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I have a Python program (available on github) that uses naive gradient descent to find approximate solutions to the Thomson Problem. It works surprisingly well, but I've been wondering if there's a way to speed up my gradient descent implementation.

The relevant code snippet is the one below: given a set of points in n-space (the rows of the array variable) it computes the gradient function, which for this problem is known analytically.

def grad_func(array, p=1):
    m = len(array)
    n = len(array[0])

    grad_mtx = np.zeros([m, n])
    dm = distance_matrix(array, array)

    for i in range(m):
        grad = 0.0
        # iterate over all points j where i != j
        for j in range(m):
            if i != j:
                new_vec = (array[i] - array[j])/dm[i, j]**(p+1)
                grad = grad + new_vec
            else:
                pass

        grad_mtx[i] = -2.0*p*grad

    return grad_mtx

Using the kernprof profiler I can see that a large percentage of the run time is spent on the lines

new_vec = (array[i] - array[j])/dm[i, j]**(p+1)
grad = grad + new_vec

For instance, with $n=3$ and $m=100$ the program takes about 21s on my machine. Of this, around 14s is spent on the repeated evaluation of these two lines.

It seems to me that there might be a way to get rid of least one of the for loops by a judicious use of the numpy einsum function, or some other approach. Does any one have any suggestions? For the purpose of this question I am solely interested in improving this implementation of naive gradient descent, not in a better algorithm.

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  • $\begingroup$ Are you open to writing parts of this in Cython or C? $\endgroup$ Sep 25, 2023 at 2:02
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    $\begingroup$ Does grad_mtx = ((array[:,None,:]-array[None,:,:])/dm[:,:,None]).sum(axis=1) work and give the correct result? To avoid zero division, one would have to set dm.diag()=1. $\endgroup$ Sep 25, 2023 at 7:09
  • $\begingroup$ @LutzLehmann I will check $\endgroup$
    – Martin C.
    Sep 26, 2023 at 6:49
  • $\begingroup$ @DanielShapero preferably not, but I am not one to look a gift horse in the mouth $\endgroup$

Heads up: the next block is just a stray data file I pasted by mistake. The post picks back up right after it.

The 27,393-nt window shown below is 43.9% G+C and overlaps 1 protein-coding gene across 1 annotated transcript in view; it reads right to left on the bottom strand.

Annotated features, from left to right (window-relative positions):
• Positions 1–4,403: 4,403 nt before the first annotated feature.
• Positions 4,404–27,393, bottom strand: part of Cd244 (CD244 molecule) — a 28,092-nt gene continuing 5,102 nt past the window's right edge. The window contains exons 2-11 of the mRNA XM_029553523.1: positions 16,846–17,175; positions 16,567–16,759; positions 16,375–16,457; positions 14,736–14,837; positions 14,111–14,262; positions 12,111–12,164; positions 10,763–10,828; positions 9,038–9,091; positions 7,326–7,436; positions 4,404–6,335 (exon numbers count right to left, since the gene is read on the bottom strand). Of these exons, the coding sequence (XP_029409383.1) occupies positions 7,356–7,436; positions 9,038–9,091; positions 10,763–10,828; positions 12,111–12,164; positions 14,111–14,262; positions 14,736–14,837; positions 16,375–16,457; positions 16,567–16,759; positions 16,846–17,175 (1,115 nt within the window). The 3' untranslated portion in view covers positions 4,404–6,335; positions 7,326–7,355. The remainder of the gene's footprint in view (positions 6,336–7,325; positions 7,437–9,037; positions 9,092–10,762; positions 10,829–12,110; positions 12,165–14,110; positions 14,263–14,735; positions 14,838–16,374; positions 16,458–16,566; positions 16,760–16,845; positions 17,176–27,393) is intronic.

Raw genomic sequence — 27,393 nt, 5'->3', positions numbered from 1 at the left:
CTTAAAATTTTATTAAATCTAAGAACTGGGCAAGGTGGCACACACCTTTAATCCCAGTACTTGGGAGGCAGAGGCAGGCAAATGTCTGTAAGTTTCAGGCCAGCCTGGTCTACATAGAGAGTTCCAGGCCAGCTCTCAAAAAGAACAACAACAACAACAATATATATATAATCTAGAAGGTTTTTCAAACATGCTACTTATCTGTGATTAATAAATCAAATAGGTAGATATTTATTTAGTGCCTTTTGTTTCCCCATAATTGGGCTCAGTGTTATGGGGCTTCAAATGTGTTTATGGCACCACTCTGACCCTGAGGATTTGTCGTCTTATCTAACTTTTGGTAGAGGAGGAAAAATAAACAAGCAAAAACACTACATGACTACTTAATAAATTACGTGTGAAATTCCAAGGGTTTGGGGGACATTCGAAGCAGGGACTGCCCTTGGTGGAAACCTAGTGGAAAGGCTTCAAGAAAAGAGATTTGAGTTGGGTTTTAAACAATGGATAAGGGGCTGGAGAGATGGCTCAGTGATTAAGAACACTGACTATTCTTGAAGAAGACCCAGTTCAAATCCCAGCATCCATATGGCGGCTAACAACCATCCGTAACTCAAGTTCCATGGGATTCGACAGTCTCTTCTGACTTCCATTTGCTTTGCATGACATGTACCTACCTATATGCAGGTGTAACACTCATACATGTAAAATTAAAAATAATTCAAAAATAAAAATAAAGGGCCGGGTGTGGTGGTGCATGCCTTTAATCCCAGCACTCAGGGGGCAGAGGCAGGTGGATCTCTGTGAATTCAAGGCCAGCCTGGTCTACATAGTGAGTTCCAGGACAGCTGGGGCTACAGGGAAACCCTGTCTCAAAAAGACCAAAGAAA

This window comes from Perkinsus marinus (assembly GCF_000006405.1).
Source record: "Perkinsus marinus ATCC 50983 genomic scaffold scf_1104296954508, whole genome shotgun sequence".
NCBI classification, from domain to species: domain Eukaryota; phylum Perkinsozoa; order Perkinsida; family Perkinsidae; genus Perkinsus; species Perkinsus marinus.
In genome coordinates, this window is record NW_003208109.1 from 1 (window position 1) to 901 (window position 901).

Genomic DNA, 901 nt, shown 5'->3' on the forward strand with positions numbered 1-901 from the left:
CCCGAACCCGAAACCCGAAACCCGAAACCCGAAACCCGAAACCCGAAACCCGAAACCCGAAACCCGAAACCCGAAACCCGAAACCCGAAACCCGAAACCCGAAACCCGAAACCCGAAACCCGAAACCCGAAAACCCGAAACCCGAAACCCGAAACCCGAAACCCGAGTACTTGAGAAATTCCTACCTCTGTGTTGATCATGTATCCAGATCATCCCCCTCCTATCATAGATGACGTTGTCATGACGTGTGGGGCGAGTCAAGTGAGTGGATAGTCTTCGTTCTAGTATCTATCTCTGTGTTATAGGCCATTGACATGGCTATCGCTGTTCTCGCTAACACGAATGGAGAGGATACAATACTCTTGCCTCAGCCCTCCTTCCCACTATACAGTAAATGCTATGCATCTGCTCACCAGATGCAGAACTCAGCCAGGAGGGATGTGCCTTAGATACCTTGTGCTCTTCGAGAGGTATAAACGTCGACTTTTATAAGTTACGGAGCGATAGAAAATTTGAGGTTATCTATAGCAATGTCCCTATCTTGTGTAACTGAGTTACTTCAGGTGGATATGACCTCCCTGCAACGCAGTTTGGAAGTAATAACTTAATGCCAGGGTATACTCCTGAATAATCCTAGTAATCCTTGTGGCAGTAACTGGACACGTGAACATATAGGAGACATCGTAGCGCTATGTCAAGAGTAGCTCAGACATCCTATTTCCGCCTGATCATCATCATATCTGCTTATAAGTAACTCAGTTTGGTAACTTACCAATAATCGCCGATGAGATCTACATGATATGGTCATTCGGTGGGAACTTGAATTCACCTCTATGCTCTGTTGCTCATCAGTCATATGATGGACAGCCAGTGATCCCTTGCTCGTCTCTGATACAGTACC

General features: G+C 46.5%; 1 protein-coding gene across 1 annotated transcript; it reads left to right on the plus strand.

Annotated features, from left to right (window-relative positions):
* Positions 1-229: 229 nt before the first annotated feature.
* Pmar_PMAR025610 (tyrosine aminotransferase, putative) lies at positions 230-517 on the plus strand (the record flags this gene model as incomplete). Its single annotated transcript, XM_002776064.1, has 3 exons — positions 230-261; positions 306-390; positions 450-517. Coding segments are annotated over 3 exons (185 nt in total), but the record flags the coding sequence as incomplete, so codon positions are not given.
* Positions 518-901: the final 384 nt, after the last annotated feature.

– Martin C.
    Sep 26, 2023 at 6:50
  • $\begingroup$ @LutzLehmann It took me a while to get around to this, but indeed, this increases the speed of the algorithm by two orders of magnitude! The code that took 21s to run now takes less than a second. Thank you - if you want to you can expand your comment to an answer, and I will mark it as accepted. $\endgroup$
    – Martin C.
    Sep 30, 2023 at 9:36

1 Answer 1

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Instead of using einsum to get compiled loops, one could also first use the provided tools of numpy for elementary array operations.

grad_mtx[i] =  -2.0*p*sum((array[i] - array[j])/dm[i, j]**(p+1) for j in range(m) if j!=i)

still uses interpreted loops. (Try numba.jit, this might be similar to using einsum.)

To make it an operation over array slices using compiled numpy loops, all arrays need to have the same structure, automatic broadcasting gets it wrong here. Thus the difference becomes array[:,None]-array[None,:].

To get the contraction per sum right, one now has to specify axis=1 to select the correct index for summation.

There is still an up-to-now hidden vector dimension in third place. As dm is contracted over this dimension, it is safer in division to mark this likewise with an empty range.

On the diagonal, if it were not excluded, the quotient is of the type 0/0. To avoid getting errors or wrong values there, set the diagonal of dm to a non-zero value

dm.diag() = 1
grad_mtx = -2*p*((array[:,None,:]-array[None,:,:])/dm[:,:,None]**(p+1)).sum(axis=1)

Such use of numpy facilities usually speeds the code up by a factor 10 to 20. Using cython to directly implement this operation in C can result in an additional speed-up by a factor of 30 to 100. This progression can be found in discussions about the mandelbrot fractal (using masks with numpy, returning to pixel iteration loops in cython) or matrix operations

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